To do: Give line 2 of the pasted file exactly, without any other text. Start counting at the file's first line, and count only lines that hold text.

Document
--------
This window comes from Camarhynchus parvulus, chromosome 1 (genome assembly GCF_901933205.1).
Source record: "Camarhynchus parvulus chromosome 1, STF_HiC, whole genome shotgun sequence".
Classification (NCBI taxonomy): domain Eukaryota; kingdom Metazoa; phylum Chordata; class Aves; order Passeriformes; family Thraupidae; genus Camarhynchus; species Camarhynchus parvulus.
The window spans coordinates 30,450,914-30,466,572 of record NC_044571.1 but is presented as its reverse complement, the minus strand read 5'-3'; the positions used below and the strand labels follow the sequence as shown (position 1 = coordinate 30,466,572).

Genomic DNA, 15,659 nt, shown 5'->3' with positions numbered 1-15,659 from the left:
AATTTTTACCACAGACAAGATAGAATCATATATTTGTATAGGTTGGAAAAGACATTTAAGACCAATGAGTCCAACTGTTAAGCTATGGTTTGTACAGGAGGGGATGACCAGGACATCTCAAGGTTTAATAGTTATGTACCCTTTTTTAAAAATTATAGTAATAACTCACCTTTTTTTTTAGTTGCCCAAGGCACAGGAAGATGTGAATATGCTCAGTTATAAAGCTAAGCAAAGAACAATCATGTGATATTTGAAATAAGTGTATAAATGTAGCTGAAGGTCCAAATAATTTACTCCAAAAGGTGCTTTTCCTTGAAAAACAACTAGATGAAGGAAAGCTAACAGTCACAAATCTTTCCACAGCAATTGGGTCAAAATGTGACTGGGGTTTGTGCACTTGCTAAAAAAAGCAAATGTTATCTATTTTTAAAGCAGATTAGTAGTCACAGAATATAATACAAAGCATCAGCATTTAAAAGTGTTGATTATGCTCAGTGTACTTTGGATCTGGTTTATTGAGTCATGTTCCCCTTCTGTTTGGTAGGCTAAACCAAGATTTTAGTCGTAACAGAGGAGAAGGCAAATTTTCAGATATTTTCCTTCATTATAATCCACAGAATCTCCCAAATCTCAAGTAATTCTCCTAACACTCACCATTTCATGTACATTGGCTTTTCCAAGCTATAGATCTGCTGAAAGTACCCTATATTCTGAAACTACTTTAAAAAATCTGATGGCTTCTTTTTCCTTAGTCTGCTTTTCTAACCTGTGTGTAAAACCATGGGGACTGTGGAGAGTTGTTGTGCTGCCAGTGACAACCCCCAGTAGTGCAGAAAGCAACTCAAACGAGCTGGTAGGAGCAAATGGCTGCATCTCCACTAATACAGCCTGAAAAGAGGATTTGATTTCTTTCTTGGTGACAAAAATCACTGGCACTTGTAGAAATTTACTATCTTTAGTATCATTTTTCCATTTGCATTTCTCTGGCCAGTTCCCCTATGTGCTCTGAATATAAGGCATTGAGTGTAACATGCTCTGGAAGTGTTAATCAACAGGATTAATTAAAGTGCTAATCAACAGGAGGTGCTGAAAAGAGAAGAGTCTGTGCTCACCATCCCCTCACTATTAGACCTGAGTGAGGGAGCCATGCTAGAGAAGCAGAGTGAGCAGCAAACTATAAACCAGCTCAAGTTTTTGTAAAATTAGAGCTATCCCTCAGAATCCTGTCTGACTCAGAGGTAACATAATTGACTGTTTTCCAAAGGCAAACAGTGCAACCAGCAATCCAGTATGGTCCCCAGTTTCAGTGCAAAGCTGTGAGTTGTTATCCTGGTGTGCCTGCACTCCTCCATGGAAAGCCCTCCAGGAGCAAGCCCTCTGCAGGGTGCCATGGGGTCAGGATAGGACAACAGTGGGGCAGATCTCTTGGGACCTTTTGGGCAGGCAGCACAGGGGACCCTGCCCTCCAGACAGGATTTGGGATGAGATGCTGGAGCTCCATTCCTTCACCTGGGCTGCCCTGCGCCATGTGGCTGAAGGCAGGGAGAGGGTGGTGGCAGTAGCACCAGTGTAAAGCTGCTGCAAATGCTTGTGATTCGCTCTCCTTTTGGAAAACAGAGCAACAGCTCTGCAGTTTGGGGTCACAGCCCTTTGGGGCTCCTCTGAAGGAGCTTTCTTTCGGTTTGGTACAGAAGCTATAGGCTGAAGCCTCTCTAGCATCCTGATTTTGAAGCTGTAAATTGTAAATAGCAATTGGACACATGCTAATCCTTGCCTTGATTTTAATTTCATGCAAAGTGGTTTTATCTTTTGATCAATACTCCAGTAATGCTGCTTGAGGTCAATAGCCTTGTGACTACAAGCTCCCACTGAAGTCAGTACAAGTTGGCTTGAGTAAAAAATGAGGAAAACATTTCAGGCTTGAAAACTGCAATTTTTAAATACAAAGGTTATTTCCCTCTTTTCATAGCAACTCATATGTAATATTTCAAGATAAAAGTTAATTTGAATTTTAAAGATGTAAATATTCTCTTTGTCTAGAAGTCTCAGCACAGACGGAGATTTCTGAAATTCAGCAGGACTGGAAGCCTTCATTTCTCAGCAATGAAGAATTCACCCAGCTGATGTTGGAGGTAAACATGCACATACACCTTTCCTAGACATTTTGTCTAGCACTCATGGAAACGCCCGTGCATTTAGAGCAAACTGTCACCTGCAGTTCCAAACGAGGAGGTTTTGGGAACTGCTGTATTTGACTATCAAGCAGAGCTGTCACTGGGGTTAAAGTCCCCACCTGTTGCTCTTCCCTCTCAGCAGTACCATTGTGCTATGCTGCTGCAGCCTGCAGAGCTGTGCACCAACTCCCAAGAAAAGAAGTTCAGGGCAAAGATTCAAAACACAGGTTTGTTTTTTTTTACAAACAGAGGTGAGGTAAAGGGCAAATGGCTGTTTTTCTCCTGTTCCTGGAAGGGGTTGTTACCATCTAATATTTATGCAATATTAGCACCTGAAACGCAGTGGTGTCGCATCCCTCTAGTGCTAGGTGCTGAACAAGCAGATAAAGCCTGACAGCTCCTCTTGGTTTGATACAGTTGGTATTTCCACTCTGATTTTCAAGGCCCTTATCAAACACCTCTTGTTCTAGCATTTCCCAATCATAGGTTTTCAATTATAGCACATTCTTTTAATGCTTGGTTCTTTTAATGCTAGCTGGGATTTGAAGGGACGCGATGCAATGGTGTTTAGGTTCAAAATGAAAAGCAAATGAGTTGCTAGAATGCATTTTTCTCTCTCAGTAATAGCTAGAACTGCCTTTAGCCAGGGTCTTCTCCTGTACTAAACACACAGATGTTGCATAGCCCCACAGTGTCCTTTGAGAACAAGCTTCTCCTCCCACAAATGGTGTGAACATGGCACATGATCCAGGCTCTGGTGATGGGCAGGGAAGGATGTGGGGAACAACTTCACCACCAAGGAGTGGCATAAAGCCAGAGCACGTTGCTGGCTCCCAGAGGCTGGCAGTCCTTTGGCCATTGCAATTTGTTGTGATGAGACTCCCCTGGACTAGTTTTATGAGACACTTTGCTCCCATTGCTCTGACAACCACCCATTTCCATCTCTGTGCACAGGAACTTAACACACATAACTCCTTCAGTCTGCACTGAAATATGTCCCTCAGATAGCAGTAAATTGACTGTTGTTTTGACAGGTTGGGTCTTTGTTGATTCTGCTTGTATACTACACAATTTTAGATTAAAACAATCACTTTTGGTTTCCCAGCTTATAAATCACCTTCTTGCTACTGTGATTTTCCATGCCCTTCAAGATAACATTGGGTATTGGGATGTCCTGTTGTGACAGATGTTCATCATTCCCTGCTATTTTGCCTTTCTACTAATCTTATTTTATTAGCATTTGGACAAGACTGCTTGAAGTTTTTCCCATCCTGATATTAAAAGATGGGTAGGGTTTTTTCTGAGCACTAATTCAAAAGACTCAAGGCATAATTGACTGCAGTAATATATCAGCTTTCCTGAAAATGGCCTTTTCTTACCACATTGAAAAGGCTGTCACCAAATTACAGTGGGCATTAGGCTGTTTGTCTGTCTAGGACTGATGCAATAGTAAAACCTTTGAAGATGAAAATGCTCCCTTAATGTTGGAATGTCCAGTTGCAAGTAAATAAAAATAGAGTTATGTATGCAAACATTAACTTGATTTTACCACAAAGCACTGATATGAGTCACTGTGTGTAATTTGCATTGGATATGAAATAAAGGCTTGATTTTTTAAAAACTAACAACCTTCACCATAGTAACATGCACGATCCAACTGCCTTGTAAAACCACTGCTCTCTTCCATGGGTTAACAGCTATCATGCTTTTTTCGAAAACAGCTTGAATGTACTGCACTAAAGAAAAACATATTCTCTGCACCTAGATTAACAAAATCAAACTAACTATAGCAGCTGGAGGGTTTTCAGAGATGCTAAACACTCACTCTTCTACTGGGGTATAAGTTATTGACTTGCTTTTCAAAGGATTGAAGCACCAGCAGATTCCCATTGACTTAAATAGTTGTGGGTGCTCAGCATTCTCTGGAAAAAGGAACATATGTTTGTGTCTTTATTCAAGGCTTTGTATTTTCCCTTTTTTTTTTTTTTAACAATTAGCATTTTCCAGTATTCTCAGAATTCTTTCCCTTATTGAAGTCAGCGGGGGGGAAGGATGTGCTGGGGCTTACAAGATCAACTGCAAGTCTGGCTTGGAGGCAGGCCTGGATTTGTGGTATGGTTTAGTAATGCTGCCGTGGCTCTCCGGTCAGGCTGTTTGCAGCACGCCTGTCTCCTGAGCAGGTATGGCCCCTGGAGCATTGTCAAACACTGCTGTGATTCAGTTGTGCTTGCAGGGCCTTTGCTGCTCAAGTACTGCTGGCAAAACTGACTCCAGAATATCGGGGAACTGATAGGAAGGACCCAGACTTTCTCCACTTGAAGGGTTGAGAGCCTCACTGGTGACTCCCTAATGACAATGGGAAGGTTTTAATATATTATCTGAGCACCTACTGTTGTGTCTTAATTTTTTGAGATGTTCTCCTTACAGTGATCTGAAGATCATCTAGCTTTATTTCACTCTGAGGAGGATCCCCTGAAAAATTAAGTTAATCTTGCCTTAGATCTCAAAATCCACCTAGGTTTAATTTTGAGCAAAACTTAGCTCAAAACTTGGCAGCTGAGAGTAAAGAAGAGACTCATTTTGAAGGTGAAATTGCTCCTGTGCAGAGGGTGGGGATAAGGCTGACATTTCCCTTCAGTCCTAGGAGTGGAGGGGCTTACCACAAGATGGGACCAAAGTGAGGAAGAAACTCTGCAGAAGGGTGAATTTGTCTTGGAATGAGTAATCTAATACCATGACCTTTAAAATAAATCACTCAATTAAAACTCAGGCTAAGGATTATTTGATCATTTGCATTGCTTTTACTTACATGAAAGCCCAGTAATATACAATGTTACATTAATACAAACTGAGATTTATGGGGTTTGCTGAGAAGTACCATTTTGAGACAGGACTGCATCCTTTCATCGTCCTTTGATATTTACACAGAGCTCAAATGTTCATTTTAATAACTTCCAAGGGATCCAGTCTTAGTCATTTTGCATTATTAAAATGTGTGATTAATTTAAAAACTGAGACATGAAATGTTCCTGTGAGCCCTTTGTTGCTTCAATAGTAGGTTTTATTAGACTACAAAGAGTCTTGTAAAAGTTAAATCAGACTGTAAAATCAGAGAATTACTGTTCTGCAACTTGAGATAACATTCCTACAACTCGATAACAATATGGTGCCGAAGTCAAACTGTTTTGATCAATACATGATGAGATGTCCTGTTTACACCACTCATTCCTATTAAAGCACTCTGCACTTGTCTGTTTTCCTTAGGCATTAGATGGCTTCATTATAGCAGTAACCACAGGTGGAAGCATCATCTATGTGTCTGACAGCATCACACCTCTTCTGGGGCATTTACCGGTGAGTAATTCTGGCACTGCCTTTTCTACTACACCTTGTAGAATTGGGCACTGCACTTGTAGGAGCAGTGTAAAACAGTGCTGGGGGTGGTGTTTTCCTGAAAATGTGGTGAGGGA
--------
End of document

Source record: "Camarhynchus parvulus chromosome 1, STF_HiC, whole genome shotgun sequence".